It’s that time again. A new year is before us, and we think of all the terrific things we want to accomplish: get organized, lose weight, exercise more…resolutions we spout in January and then beat ourselves up about when we’ve abandoned them or are far from our goals later in the year.
But this year, my guiding resolution is all about me. My goal is to be selfish. It’s just like what they tell you on the airplane: put your oxygen mask on first, then help others. If you can’t breathe, you’re not going to be able to help anyone else. So this year, it’s all about me, me, me. Mom’s oxygen mask comes first. I’m not going to neglect my family, but I’m going to give myself some grace, let myself relax, and give myself some freedom and flexibility.
As they say, “If Mama ain’t happy, ain’t nobody happy,” so spoiler alert: I’m hoping these selfish resolutions will make me a better mom:
Stay in better touch with my friends.
This one doesn’t seem selfish, but it is. When I’m in regular contact with the people in my life who have seen me through singledom, marriage, momhood, and more, I feel better. And keeping up with what’s going on in their lives also picks me up. We have busy lives and are spread across cities and states, so it’s not always easy to connect. But I like to cheer their victories and support them through trouble spots. It’s part of who I am. Need someone to help you hide a body at 3:00 A.M. with no questions asked? I’m THAT friend. It’s in my DNA. Letting myself slip away from the people who have been with me through the good and bad because life gets in the way, hurts me. It’s time to make time for them because those friendships make me better.
Don’t sacrifice my ideals to fit into a tribe.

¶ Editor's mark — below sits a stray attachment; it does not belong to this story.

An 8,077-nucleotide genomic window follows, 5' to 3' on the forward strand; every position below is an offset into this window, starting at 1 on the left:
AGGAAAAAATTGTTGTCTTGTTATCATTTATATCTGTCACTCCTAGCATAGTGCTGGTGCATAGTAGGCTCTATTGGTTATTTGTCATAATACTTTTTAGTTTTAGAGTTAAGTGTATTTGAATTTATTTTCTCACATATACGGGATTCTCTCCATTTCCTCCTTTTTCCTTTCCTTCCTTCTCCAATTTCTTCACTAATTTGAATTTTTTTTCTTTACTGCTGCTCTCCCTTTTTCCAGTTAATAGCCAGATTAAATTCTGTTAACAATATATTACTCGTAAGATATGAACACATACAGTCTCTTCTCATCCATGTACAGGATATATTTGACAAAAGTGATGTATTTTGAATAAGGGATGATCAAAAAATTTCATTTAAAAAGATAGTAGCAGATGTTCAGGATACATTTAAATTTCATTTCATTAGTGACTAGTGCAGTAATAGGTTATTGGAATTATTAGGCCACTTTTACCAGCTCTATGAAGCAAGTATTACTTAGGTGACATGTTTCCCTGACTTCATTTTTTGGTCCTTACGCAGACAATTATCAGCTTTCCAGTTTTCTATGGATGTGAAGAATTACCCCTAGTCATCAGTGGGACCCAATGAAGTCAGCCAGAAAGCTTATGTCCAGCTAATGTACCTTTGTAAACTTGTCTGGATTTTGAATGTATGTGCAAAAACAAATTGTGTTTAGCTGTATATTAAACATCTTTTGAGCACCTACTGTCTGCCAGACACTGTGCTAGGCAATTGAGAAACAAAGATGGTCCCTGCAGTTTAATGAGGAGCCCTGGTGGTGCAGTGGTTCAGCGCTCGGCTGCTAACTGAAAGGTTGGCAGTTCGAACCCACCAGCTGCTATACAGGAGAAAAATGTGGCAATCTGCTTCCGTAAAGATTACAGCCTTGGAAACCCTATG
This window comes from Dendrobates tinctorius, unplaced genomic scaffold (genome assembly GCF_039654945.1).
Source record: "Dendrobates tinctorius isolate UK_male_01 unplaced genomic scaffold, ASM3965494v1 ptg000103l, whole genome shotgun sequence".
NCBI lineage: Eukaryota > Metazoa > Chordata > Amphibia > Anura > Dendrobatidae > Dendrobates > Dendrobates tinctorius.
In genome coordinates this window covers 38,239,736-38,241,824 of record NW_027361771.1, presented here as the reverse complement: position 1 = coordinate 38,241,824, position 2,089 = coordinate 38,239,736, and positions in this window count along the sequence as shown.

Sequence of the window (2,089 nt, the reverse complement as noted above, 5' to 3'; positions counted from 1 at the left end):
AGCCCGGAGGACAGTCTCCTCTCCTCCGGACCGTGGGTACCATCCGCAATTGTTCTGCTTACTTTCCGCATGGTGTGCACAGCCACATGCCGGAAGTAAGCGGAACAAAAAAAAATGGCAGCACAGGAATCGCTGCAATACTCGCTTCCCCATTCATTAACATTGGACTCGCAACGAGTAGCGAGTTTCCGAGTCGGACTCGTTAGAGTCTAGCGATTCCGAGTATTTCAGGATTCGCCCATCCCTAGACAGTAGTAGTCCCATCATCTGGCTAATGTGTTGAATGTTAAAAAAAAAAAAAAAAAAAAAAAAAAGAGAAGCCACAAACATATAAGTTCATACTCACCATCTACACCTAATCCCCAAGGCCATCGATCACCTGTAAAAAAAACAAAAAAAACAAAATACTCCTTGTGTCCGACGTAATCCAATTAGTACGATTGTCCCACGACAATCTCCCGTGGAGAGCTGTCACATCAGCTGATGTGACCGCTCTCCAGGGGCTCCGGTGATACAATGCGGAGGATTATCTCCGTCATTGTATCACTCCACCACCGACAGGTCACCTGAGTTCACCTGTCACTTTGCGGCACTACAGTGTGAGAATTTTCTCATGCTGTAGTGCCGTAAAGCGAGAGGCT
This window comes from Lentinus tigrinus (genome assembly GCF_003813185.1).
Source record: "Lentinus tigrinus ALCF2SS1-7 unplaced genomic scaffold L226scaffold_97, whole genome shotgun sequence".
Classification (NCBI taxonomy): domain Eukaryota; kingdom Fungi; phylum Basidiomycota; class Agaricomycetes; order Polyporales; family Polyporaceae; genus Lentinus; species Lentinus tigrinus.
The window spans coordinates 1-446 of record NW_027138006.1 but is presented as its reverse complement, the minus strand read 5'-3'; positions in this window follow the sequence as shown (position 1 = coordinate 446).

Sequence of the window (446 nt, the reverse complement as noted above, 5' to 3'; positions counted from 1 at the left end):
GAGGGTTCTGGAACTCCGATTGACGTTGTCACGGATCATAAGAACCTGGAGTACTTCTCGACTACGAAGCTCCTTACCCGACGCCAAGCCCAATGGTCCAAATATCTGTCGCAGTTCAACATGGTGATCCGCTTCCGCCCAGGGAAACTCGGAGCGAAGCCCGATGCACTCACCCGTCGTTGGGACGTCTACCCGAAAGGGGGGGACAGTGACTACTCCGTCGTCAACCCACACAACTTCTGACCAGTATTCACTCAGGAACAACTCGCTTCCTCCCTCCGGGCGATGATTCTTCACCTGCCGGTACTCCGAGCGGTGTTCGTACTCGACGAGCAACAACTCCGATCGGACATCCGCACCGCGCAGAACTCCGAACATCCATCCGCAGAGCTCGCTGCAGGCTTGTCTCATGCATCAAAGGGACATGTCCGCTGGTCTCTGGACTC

We’ve all heard it: find your tribe. The problem: tribes may not be where you fit. I found myself in the midst of two tribes last year. But I didn’t keep my eyes open to the obvious signs that I didn’t fit. I was so happy to belong that I neglected to stick to my ideals or heed the warning signs that I really wasn’t where I belonged. When each of the tribes failed me, I was shocked and wondered what I’d done wrong. Stepping back, I realized that the nagging voice I’d been ignoring was my inner voice. When your gut tells you to walk away, walk away. Your definition of tribe may not match theirs, and your principals are more important than the tribe.
Stop worrying about “what ifs.”
I am the queen of walking through “what if” scenarios. I can examine a situation from every angle and find options to address each outcome. I like to be prepared and don’t like to be surprised. I want to plan and determine what would be best for scenario options A, B, C, to Z, thinking through each and then branching off with other options and responses ad nauseum. But at some point, we can’t predict what’s ahead, we can only live our lives and deal with things as they come up. Worrying about what might come up, what might happen, and how I should respond/what I should do next, doesn’t help.
Spend time on myself.